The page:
Tim Cook

Apple begins offering Macs with custom configurations in India

Posted by | Apple, Asia, Gadgets, hardware, imac, india, Tim Cook | No Comments

Apple is finally giving customers in India the ability to order customized versions of iMac, MacBook Air, Mac Mini and other Mac computers.

The Cupertino-giant has started to offer a full range of the Mac portfolio with configure-to-order (CTO) or build-to-order (BTO) option in India, allowing customers in the country to request specific custom needs such as additional memory, storage or a more powerful graphics card when they purchase a computer.

Customers in India, a key overseas market for American technology giants, have long requested this feature, which Apple offers in several regions. Prior to this, Apple only offered select variants of its Mac computers in India and gave no option to customers to ask for specific upgrades.

Those interested can get in touch with their local Apple Authorized Reseller to discuss the various upgrade options, pricing information, and to place the order. The options are also listed on the Apple India website.

Apple is currently committing to deliver customized computers in four to five weeks from the time of order.

“This is a very huge deal,” said Preshit Deorukhkar, a Mumbai-based executive who closely tracks Apple development. “Previously, there was no real way to get a built-to-order or configure-to-order Mac in India. So you were stuck with the base models — say a Mac Mini or 13″ MacBook Pro with 8GB of RAM. Now that the company is officially offering this, you get the computer you want and the standard warranty on it.”

“The component upgrade pricing is still whack, though, like charging $400 to go from 16GB to 32GB for the RAM, but at least the option is available now,” he added.

The new move comes as Apple prepares to launch its online store in India this year and open its first brick-and-mortar retail store next year, as chief executive Tim Cook revealed earlier this year.

The company is still on track to launch its online store in India this year despite the coronavirus outbreak, a person familiar with the matter told TechCrunch.

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Daily Crunch: AT&T CEO steps down

Posted by | Apple, apple inc, AT&T, Berkshire Hathaway, ceo, Companies, coo, Daily Crunch, Google, Media, Mobile, Nintendo, president, Randall stephenson, TechCrunch, thierry-breton, Tim Cook, trump, WarnerMedia | No Comments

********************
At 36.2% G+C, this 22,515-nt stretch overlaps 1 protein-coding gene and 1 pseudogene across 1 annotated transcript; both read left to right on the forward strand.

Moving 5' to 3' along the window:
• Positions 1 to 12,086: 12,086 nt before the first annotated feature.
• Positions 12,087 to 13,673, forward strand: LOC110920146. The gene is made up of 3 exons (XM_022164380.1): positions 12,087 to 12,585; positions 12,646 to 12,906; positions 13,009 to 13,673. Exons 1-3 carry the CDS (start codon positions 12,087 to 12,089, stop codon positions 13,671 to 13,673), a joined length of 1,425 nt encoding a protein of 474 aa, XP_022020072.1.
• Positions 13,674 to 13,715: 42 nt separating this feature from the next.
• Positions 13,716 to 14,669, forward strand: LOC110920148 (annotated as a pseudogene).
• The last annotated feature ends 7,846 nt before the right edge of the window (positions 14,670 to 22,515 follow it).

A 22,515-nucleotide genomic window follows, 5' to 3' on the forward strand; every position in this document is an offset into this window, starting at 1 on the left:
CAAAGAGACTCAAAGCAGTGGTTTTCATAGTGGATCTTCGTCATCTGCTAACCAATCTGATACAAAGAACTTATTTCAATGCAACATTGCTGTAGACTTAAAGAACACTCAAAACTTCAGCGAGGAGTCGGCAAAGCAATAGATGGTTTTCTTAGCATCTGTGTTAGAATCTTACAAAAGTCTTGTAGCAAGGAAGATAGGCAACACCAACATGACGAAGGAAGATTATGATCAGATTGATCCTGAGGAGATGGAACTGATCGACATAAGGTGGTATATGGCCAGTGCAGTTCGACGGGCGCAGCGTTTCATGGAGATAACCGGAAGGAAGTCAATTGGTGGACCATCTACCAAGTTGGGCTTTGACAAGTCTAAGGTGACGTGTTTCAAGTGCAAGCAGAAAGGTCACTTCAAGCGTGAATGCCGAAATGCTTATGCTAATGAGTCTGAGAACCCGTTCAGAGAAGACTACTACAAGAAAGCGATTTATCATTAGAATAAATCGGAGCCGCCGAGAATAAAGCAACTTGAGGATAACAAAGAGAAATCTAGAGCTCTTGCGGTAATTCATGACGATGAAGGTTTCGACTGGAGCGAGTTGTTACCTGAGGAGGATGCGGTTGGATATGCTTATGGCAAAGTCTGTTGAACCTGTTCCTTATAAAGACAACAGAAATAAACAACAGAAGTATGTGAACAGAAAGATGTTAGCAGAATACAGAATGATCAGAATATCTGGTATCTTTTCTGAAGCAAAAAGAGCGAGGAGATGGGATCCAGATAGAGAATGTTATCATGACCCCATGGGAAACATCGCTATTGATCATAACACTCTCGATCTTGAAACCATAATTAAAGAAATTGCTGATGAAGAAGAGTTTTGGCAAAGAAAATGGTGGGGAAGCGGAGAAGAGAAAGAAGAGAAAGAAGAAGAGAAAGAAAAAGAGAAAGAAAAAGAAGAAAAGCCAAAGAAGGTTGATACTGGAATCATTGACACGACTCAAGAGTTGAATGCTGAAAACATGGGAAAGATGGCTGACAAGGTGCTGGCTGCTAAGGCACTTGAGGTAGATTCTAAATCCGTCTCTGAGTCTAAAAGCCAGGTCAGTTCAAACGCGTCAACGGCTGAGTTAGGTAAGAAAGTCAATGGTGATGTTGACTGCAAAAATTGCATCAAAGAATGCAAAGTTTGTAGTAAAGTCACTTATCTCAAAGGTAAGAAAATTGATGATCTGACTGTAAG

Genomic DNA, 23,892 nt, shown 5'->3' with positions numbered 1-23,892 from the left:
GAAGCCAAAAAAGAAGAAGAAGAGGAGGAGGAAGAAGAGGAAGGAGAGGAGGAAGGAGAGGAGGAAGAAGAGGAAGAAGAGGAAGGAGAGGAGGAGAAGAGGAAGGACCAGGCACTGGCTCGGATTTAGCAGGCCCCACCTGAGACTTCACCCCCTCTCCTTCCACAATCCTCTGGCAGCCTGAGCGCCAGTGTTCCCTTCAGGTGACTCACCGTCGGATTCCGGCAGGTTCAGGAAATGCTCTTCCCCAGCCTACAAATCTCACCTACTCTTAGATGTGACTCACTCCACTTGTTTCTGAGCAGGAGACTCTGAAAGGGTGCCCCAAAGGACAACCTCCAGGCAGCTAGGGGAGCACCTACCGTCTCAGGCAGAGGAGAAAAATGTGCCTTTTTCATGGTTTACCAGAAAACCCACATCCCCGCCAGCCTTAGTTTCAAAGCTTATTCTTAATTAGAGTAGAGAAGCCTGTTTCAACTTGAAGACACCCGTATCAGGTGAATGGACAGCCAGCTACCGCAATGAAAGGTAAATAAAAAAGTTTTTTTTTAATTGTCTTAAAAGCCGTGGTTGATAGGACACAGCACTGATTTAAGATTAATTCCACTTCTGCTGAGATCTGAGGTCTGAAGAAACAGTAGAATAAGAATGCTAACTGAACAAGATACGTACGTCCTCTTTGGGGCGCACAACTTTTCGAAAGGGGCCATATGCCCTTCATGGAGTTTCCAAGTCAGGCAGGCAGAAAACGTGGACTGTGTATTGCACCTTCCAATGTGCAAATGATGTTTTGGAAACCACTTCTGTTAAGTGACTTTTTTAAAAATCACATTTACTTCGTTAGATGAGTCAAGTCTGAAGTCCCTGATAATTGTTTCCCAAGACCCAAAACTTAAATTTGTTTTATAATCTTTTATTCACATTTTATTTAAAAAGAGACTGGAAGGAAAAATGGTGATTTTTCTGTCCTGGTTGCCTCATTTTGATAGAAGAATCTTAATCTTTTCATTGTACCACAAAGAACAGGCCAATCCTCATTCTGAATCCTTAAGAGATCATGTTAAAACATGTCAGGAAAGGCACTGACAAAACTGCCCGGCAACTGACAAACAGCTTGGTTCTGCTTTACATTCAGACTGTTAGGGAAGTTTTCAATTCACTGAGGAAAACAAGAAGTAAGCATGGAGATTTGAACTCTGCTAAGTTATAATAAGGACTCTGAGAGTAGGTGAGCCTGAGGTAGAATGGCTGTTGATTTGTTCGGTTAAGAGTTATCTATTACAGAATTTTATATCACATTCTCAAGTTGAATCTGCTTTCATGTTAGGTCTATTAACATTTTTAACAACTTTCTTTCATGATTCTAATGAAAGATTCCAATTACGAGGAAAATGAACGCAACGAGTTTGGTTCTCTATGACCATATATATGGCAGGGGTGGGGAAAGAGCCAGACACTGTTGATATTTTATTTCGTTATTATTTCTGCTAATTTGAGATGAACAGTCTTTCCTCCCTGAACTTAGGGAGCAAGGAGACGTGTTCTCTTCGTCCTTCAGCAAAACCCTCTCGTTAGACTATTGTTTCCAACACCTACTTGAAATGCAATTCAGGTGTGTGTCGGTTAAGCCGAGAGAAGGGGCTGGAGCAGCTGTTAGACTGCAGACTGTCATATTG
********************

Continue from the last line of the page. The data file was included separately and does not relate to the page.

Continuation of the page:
AT&T is getting a new boss, the first piece of Apple and Google’s COVID-19 contact tracing program should be available soon and Snap is looking to raise more debt.

Here’s your Daily Crunch for April 24, 2020.

1. Randall Stephenson to step down as AT&T chief, succeeded by COO John Stankey

A big changing of the guard is underway at one of the world’s biggest names in telecoms and media. The change is effective on June 1, and while Stephenson is retiring, he will stay on as executive chairman of AT&T until January 2021.

Stankey has held other roles at AT&T, including CEO of WarnerMedia and CEO of the AT&T Entertainment Group. His promotion suggests a continuing emphasis on the media side of the business.

2. First version of Apple and Google’s contact tracing API should be available to developers next week

The first version of Apple and Google’s jointly developed, cross-platform contact tracing API should be available to developers as of next week, according to a conversation between Apple CEO Tim Cook and European Commissioner for internal market Thierry Breton.

3. Snap looks to load up on cash in sizable debt offering

Snap’s Q1 earnings impressed investors but the company is still losing plenty of cash and it’s clear that the full impact of the digital ad market’s downturn won’t be seen until the company’s Q2 earnings. The company is now looking to raise looking to raise $750 million.

4. Google ditched tipping feature for donating money to sites

Leaked images obtained by TechCrunch reveal that Google considered and designed a feature that would let people donate money to websites to help support news publishers, bloggers and musicians. But the company ultimately scrapped the idea.

5. Seven VCs look into the future of fintech

Although it looks like the COVID-19 pandemic has clipped the tails of many unicorns, this era won’t last forever. Investors expect the domestic and global economy to recover, perhaps as soon as late 2020 or early 2021. (Extra Crunch membership required.)

6. House passes COVID-19 relief package to replenish PPP loan funding

The interim legislation will allocate $310 billion to replenish the SBA’s Paycheck Protection Program (PPP), $75 billion for hospitals and $25 billion for COVID-19 testing. President Trump previously expressed his approval of the bill, as well as his intention to sign it and make the funds available as quickly as possible.

7. After 160,000 accounts are compromised, Nintendo shuts down NNID logins

Nintendo confirmed earlier reports of account breaches dating back over the past few weeks. The gaming giant issued an update (via Nintendo Japan) noting that around 160,000 Nintendo Accounts were impacted, with accounts being used to purchase digital items without the owner’s consent.

The Daily Crunch is TechCrunch’s roundup of our biggest and most important stories. If you’d like to get this delivered to your inbox every day at around 9am Pacific, you can subscribe here.

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First version of Apple and Google’s contact tracing API should be available to developers next week

Posted by | Android, Apple, apple inc, Apps, biotech, computing, coronavirus, COVID-19, european commission, Google, Health, iOS, mobile app, mobile device, mobile devices, operating systems, smartphones, TC, thierry-breton, Tim Cook | No Comments

The first version of Apple and Google’s jointly developed, cross-platform contact tracing API should be available to developers as of next week, according to a conversation between Apple CEO Tim Cook and European Commissioner for internal market Thierry Breton. Breton shared a photo from his office which shows him having a video conversation with Cook, and told Les Echos that the Apple chief executive told him April 28 would be the day the contact tracing API will be available to software developers building apps that employ it on behalf of public health agencies.